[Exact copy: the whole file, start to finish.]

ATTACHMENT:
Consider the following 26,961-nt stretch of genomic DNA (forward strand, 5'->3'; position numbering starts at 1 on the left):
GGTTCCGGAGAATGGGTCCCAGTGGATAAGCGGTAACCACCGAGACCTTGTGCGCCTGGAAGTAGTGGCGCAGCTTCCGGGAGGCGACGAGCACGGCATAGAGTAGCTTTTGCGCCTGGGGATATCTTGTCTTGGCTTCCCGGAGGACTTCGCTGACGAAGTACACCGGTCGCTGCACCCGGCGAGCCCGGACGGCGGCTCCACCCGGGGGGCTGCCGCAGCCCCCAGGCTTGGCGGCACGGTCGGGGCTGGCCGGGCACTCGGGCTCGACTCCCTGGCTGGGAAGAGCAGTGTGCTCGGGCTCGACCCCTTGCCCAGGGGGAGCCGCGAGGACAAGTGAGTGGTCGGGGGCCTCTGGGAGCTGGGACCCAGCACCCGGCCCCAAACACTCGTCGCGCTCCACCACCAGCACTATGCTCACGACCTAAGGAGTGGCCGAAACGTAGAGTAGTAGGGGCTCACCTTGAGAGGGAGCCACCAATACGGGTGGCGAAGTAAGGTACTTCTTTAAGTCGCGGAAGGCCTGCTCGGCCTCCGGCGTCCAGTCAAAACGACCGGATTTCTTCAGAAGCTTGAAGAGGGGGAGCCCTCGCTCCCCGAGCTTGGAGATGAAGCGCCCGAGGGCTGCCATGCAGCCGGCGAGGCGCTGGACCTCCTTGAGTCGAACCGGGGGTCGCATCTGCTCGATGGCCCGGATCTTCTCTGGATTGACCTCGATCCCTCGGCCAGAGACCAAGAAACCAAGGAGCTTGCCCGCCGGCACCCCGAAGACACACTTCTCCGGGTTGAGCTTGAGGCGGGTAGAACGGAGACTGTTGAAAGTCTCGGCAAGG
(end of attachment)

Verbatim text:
Consider the following 26,961-nt stretch of genomic DNA (forward strand, 5'->3'; position numbering starts at 1 on the left):
GGTTCCGGAGAATGGGTCCCAGTGGATAAGCGGTAACCACCGAGACCTTGTGCGCCTGGAAGTAGTGGCGCAGCTTCCGGGAGGCGACGAGCACGGCATAGAGTAGCTTTTGCGCCTGGGGATATCTTGTCTTGGCTTCCCGGAGGACTTCGCTGACGAAGTACACCGGTCGCTGCACCCGGCGAGCCCGGACGGCGGCTCCACCCGGGGGGCTGCCGCAGCCCCCAGGCTTGGCGGCACGGTCGGGGCTGGCCGGGCACTCGGGCTCGACTCCCTGGCTGGGAAGAGCAGTGTGCTCGGGCTCGACCCCTTGCCCAGGGGGAGCCGCGAGGACAAGTGAGTGGTCGGGGGCCTCTGGGAGCTGGGACCCAGCACCCGGCCCCAAACACTCGTCGCGCTCCACCACCAGCACTATGCTCACGACCTAAGGAGTGGCCGAAACGTAGAGTAGTAGGGGCTCACCTTGAGAGGGAGCCACCAATACGGGTGGCGAAGTAAGGTACTTCTTTAAGTCGCGGAAGGCCTGCTCGGCCTCCGGCGTCCAGTCAAAACGACCGGATTTCTTCAGAAGCTTGAAGAGGGGGAGCCCTCGCTCCCCGAGCTTGGAGATGAAGCGCCCGAGGGCTGCCATGCAGCCGGCGAGGCGCTGGACCTCCTTGAGTCGAACCGGGGGTCGCATCTGCTCGATGGCCCGGATCTTCTCTGGATTGACCTCGATCCCTCGGCCAGAGACCAAGAAACCAAGGAGCTTGCCCGCCGGCACCCCGAAGACACACTTCTCCGGGTTGAGCTTGAGGCGGGTAGAACGGAGACTGTTGAAAGTCTCGGCAAGG